When the “Holidays Are Coming” Coca-Cola advertisement hits your TV screen, it’s not uncommon to hear somebody say “hey did you know Coke made Santa red and that he was green before?”
As well as “Coke owns the rights to Santa” and these are things many of us just take to be facts. However, they are completely mythical.
So why do people believe this?
Well, as many of you know Santa is based on Saint Nicholas, a historic Greek Christian bishop known for his generosity and kind-heartedness.
Nicholas was renowned for performing miracles and giving to those poorer than him, and in Germany on December 6th people celebrate “St. Nikolaus Day” by putting their shoes outside their room.
They do this because the original Saint Nick would go around putting coins in the shoes of the poor, as people would often leave their boots outside back in the day.
In the 16th Century after the reformation, the stories and traditions of Saint Nicholas became unpopular and uncelebrated until he started appearing as a character in old English plays and stories as someone who would deliver gifts to children.
Back then he was known as “Old Man Christmas”, or “Father Christmas”, with this trend eventually catching on across Europe.
In France he became known as “Père Nöel”, and in parts of Austria and Germany he became known as “Christkind”, which was a golden-haired angel-winged baby version of Jesus.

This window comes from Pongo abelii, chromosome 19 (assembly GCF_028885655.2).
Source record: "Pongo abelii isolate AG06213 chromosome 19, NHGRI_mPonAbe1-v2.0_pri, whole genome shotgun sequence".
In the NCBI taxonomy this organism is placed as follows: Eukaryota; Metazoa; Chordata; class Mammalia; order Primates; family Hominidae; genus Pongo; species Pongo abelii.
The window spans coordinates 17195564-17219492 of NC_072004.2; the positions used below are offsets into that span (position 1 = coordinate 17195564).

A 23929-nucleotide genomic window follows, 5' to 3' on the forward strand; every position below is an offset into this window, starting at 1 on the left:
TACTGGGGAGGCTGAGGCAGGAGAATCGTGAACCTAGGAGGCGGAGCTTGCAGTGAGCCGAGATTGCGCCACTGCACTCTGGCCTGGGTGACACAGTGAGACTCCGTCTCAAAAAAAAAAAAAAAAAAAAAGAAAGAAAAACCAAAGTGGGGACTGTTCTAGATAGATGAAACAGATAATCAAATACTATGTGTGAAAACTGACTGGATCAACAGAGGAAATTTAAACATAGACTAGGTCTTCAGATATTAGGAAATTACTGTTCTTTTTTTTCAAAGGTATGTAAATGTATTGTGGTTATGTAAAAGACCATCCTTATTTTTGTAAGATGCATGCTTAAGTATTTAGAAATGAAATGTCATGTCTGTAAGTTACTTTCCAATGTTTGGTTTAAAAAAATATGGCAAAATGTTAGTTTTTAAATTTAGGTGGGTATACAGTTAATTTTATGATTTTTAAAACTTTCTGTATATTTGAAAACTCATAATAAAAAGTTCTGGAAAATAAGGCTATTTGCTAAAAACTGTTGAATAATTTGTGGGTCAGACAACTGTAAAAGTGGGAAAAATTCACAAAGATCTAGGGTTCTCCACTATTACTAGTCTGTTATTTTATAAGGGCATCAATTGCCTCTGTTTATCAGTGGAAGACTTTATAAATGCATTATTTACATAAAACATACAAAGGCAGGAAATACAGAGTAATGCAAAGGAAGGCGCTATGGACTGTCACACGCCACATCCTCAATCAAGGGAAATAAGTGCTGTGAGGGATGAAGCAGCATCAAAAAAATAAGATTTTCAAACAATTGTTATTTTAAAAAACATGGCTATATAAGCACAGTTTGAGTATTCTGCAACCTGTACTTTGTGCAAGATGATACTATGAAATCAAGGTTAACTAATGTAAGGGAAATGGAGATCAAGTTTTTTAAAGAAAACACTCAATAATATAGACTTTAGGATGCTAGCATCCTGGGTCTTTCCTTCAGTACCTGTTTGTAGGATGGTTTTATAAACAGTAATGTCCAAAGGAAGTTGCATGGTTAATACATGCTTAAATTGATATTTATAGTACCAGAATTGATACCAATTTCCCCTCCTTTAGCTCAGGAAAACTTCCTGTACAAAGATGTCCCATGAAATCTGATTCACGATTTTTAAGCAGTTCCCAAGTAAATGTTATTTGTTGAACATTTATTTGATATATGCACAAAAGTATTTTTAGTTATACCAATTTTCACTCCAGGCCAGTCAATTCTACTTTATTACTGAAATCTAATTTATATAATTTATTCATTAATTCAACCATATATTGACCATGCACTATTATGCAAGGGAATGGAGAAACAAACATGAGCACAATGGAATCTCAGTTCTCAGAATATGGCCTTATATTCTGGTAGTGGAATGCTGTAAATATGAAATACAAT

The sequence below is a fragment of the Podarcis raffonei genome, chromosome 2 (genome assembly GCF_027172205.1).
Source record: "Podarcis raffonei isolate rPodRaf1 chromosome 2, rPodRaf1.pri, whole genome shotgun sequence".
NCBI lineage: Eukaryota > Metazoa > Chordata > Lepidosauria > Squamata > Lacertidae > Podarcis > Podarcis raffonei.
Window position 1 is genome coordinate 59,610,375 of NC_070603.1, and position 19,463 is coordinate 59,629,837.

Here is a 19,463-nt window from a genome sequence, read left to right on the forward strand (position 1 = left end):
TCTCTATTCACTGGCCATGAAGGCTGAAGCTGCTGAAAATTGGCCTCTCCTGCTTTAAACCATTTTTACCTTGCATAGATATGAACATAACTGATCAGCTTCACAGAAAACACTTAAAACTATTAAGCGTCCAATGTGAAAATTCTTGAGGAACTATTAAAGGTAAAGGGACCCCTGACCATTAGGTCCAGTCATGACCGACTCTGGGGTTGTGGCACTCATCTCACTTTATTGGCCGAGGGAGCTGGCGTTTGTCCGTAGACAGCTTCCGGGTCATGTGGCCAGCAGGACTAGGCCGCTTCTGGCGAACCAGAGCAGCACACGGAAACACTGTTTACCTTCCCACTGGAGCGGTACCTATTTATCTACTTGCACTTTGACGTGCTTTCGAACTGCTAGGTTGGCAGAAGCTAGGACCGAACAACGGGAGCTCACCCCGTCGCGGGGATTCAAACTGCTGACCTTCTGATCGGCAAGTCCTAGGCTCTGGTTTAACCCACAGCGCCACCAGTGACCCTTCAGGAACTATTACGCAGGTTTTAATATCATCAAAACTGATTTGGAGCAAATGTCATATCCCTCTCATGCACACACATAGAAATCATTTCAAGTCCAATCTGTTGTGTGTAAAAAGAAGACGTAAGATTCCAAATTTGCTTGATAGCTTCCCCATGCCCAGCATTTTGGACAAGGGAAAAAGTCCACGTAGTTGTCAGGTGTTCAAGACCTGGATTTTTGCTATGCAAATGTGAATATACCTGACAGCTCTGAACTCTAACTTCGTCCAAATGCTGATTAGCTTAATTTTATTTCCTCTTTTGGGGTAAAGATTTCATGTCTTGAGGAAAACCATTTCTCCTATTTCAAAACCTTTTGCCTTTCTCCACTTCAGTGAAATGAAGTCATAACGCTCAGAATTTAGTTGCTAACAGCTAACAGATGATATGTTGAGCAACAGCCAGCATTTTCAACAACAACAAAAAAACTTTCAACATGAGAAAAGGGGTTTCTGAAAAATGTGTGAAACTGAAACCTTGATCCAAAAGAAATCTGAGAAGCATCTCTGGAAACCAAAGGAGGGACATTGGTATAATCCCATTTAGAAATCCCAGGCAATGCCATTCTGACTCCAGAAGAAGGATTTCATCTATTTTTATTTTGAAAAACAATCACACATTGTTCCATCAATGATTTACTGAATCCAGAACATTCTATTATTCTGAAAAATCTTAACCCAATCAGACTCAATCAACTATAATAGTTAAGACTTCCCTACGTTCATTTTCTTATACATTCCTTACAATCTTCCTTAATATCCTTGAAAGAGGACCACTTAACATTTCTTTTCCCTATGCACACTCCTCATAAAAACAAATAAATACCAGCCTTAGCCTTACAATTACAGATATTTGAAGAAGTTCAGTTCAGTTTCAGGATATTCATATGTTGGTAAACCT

How did he become the iconic red Santa we know of today?
Well, bishops are known to wear red robes, and quite often when being illustrated Saint Nicholas would be depicted in red robes.
This is something artist Thomas Nast’s started doing when his illustrations of the jolly fellow started appearing in the magazine Harper’s Weekly.
Before these illustrations, during the Victorian period, Santa was often depicted wearing all manner of different colors – white, blue, brown and, of course, green.
Harper’s Weekly published Nast’s drawings of Santa for some 20 years, all of which were the iconic man we recognize now – a cheerful grinning gent with a big belly, red and white robes and a sack of gifts.
Plus, Nast also gave him a pipe. Nast’s drawings of Santa became very popular and were accepted as the norm for what he looked like.
More and more artists started drawing Santa as Nast has, wearing the red get up now synonymous with Christmas between 1900 and 1930.
What does this have to do with Coca-Cola?
In 1931 Coca-Cola first used Santa on their advertisements, with artist Haddon Sundblom making only one major change to the iconic portrayal of him by Thomas Nast: they switched his pipe to a glass bottle of Coke.
So, whilst Santa hasn’t always been red, it definitely wasn’t Coke that made him red and they definitely don’t own the rights to Santa – they’ve even said this themselves before to try and debunk the myth!
The most iconic Christmas thing Coke have ever given us are the red Christmas trucks and the “Holidays Are Coming” advertisements, which first started up in 1995 and now signal the beginning of Christmas… even if it’s November…
Thanks for reading people, hope you enjoyed this! Now you can be the brain-box the next time someone tells you Coca-Cola turned Santa red!